THE MATRIX ONLINE - Q&A with PAUL CHADWICK
Q&A session with Paul Chadwick, the head writer of THE MATRIX ONLINE and the award-winning creator of the acclaimed comic book series 'Concrete'. The Wachowski Brothers handpicked Paul to continue the story of THE MATRIX ONLINE.
Having contributed towards THE MATRIX comics, was there anything you brought across that fans of both comic and game would find familiar in an Easter egg sense?
PAUL CHADWICK: You'd think I would've done that, knocking elbows with all these game designers, but I guess I thought the comics would be too obscure to reference. But that's just it - obscurity is a plus, when making truly righteous in-jokes. Now that you've mentioned it, I'll try to work some things in from Déjà vu, Let it All Fall Down and The Miller's Tale.
Obviously THE MATRIX is still a popular and long lasting franchise and will be profitable for a long time with DVD sales and the forthcoming Volume 2 comic and game. But how damaging do you think the rather muted/lukewarm reception to the third (and to a lesser extent, second) movies affected the way creators approach the IP now?
PAUL CHADWICK: The muted unsheathing of long knives, you must mean. REVOLUTIONS was massacred - unjustly, in my view, though it was not the mind-blower the first two were (how many times can you do everything-you-know-is-wrong?). It was still a massive global moneymaker, though, which gives Warner Bros. Interactive Entertainment the confidence to back the game to the hilt as they're doing.
All I can say is that virtual reality stories will be evergreen throughout this century, because we'll all be dealing with the concept in our own lives. A week does not go by when I don't hear or read someone putting down their misguided political opponent in MATRIX terms ("just take your blue pill, buddy"), so it's a living metaphor still.
And, note Monolith's performance with TRON 2.0 - they took a forgotten, non-hit movie and made a brilliant, surreal, award-winning game sequel of it. THE MATRIX has far more potential for stories of character and psychology and politics and conscience than that rather gimmicky take on people-in-computers, so just watch.
What was your personal opinion on the whole movie trilogy in their final, public form, given you were approached to write stories for it before the films came out and have a somewhat unique perspective from it?
PAUL CHADWICK: I rather like the way they "grew up," as the series went on. THE MATRIX was a perfect artistic expression of adolescent alienation. I'm so unhappy. I don't fit in this world. I'm just a drone, here. If only a beautiful woman would whisper in my ear at a club what a special path I have, how I'm more powerful than I know, that she loves me and it's up to me to save everyone with my unique abilities...
The adolescent power fantasy doesn't get purer than that.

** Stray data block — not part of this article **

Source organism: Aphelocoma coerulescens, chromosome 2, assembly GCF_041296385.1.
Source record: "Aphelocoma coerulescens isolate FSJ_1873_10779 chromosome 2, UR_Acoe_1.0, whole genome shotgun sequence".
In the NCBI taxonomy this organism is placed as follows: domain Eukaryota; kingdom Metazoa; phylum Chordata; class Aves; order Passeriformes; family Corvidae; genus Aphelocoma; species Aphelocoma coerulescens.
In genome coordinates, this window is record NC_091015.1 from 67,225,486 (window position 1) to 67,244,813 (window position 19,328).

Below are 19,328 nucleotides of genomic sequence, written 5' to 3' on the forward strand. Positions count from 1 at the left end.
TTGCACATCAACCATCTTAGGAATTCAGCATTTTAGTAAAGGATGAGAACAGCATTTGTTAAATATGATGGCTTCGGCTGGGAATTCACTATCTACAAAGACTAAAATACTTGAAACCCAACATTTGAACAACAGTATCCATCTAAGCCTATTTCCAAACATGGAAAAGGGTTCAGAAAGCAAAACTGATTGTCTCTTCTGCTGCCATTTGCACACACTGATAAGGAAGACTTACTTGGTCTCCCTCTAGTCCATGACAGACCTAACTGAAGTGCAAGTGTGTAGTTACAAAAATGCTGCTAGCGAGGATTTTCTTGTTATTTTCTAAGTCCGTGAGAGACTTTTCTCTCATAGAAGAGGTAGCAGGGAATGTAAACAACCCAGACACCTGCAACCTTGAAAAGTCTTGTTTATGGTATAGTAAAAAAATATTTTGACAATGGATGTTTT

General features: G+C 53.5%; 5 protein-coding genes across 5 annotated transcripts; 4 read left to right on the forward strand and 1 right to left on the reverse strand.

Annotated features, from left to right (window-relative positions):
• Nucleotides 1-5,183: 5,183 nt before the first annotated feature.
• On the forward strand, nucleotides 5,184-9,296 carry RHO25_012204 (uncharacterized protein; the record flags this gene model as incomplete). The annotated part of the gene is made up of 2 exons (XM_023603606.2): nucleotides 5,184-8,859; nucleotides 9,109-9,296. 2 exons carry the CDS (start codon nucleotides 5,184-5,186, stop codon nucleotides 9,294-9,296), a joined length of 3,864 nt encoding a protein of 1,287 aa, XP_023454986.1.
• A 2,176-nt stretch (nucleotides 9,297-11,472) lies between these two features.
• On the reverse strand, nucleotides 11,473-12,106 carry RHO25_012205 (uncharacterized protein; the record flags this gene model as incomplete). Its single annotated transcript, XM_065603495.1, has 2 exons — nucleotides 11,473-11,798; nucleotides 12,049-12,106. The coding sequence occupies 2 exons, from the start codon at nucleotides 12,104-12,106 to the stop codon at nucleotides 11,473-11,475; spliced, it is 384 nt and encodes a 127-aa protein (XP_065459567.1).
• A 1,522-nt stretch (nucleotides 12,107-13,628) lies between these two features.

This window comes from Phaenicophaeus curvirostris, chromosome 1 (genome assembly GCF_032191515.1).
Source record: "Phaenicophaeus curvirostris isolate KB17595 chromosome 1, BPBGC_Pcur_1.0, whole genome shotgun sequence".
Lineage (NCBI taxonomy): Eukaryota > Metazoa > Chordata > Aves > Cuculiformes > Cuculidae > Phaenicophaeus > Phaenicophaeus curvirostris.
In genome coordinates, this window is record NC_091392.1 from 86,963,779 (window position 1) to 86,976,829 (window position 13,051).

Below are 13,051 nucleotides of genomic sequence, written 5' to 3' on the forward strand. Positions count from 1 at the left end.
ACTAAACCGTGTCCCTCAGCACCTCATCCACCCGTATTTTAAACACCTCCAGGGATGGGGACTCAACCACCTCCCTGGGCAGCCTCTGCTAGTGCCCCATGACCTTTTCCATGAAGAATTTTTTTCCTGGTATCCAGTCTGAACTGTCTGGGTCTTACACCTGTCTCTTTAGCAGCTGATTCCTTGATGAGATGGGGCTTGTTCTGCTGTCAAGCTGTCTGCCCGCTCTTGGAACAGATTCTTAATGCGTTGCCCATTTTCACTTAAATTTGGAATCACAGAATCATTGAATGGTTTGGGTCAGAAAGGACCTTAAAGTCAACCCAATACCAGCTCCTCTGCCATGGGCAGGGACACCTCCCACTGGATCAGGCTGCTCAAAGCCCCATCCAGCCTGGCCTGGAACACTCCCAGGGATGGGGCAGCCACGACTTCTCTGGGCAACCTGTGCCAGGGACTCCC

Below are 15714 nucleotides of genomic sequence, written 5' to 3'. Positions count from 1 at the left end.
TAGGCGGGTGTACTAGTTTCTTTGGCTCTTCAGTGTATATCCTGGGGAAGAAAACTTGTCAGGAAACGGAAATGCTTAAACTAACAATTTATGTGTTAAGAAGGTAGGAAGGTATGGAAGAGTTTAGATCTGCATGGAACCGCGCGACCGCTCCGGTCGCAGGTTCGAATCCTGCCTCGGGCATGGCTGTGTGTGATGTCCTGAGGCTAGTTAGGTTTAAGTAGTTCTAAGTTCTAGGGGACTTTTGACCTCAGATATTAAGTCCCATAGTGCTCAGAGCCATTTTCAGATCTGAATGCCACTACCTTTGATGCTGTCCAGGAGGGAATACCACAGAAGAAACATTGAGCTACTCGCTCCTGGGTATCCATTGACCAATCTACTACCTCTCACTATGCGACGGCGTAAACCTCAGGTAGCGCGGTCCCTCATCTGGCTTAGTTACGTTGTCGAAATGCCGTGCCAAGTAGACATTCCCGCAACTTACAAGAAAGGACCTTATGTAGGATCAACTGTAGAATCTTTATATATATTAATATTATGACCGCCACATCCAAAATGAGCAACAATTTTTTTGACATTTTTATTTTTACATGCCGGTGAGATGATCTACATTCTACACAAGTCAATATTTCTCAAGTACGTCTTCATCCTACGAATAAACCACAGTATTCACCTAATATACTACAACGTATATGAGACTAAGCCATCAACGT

RELOADED made the moral universe more complicated, with the Exiles and their variations of beneficence and malevolence. REVOLUTIONS provided a further evolution: end a war by finding a common cause with your enemy, and even accepting some of the things (the lie of the Matrix) that were unthinkable, insupportable, before. That's an attitude I wish nation-states could embrace more often.
My favorite is RELOADED.
Because of the Smith Clone brawl, which made me laugh out loud, as I saw the kind of fight Jack Kirby used to draw finally, and within story logic, occur on screen.
Because of the highway chase, which, when viewed carefully on DVD, shows such a logic of cause-and-effect, in regard to what the Twins can do when they're solid, and when they're immaterial, and in the "overwriting" the Agents engage in, that I shake my head in wonder. The sheer beauty of that truck-accordion climax where Neo sweeps in - has there ever been a better action sequence committed to film?
I even liked the things people hate about that movie. Link and Zee's marital squabble - I've had that argument with my wife! You spend all your time on that damned 'Nebuchadnezzar!' It humanized the films at a point when they were threatened with being terminally cool. The rave/love scene. Very important. If Zion was nothing but grim warriors and wretched refugees, what was the point in fighting? Cypher would've been right, everybody should've just gone back to sleep, if joy and dancing and sex weren't part of humanity's lot.
And it was important to deepen Neo and Trinity's relationship, so that her death-and-resurrection counted for something. It was either have Keanu declaring his love with Stoppardian eloquence (woah!), or watching two of Hollywood's most beautiful bodies in orange candlelight, framed like a sacred object in an Italian church - a good choice.